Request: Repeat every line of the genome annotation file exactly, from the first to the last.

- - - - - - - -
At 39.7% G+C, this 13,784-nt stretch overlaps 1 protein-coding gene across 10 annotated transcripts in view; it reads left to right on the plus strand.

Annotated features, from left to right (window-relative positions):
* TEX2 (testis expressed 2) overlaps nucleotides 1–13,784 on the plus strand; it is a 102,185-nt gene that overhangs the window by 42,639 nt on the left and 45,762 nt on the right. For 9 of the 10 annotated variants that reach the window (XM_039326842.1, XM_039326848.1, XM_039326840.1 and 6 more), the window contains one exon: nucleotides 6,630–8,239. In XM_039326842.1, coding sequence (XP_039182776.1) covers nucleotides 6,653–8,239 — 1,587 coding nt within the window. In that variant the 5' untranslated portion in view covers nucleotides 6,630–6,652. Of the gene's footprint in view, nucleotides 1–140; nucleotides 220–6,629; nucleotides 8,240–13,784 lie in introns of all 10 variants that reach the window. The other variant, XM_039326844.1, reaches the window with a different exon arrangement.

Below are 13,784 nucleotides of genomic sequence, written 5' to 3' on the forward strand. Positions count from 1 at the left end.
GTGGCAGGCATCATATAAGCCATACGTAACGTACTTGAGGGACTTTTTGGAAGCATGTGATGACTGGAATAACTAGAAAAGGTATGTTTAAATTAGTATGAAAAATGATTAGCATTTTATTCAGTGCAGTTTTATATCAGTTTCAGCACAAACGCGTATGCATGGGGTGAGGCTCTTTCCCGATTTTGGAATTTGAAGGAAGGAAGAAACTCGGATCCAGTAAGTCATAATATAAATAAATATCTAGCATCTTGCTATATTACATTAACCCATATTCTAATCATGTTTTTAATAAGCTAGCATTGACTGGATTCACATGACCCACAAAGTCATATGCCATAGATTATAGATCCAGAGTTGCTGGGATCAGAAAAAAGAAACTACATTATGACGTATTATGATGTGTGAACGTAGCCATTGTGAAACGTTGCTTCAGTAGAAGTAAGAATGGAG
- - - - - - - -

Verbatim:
At 39.7% G+C, this 13,784-nt stretch overlaps 1 protein-coding gene across 10 annotated transcripts in view; it reads left to right on the plus strand.

Annotated features, from left to right (window-relative positions):
* TEX2 (testis expressed 2) overlaps nucleotides 1–13,784 on the plus strand; it is a 102,185-nt gene that overhangs the window by 42,639 nt on the left and 45,762 nt on the right. For 9 of the 10 annotated variants that reach the window (XM_039326842.1, XM_039326848.1, XM_039326840.1 and 6 more), the window contains one exon: nucleotides 6,630–8,239. In XM_039326842.1, coding sequence (XP_039182776.1) covers nucleotides 6,653–8,239 — 1,587 coding nt within the window. In that variant the 5' untranslated portion in view covers nucleotides 6,630–6,652. Of the gene's footprint in view, nucleotides 1–140; nucleotides 220–6,629; nucleotides 8,240–13,784 lie in introns of all 10 variants that reach the window. The other variant, XM_039326844.1, reaches the window with a different exon arrangement.

Below are 13,784 nucleotides of genomic sequence, written 5' to 3' on the forward strand. Positions count from 1 at the left end.
GTGGCAGGCATCATATAAGCCATACGTAACGTACTTGAGGGACTTTTTGGAAGCATGTGATGACTGGAATAACTAGAAAAGGTATGTTTAAATTAGTATGAAAAATGATTAGCATTTTATTCAGTGCAGTTTTATATCAGTTTCAGCACAAACGCGTATGCATGGGGTGAGGCTCTTTCCCGATTTTGGAATTTGAAGGAAGGAAGAAACTCGGATCCAGTAAGTCATAATATAAATAAATATCTAGCATCTTGCTATATTACATTAACCCATATTCTAATCATGTTTTTAATAAGCTAGCATTGACTGGATTCACATGACCCACAAAGTCATATGCCATAGATTATAGATCCAGAGTTGCTGGGATCAGAAAAAAGAAACTACATTATGACGTATTATGATGTGTGAACGTAGCCATTGTGAAACGTTGCTTCAGTAGAAGTAAGAATGGAG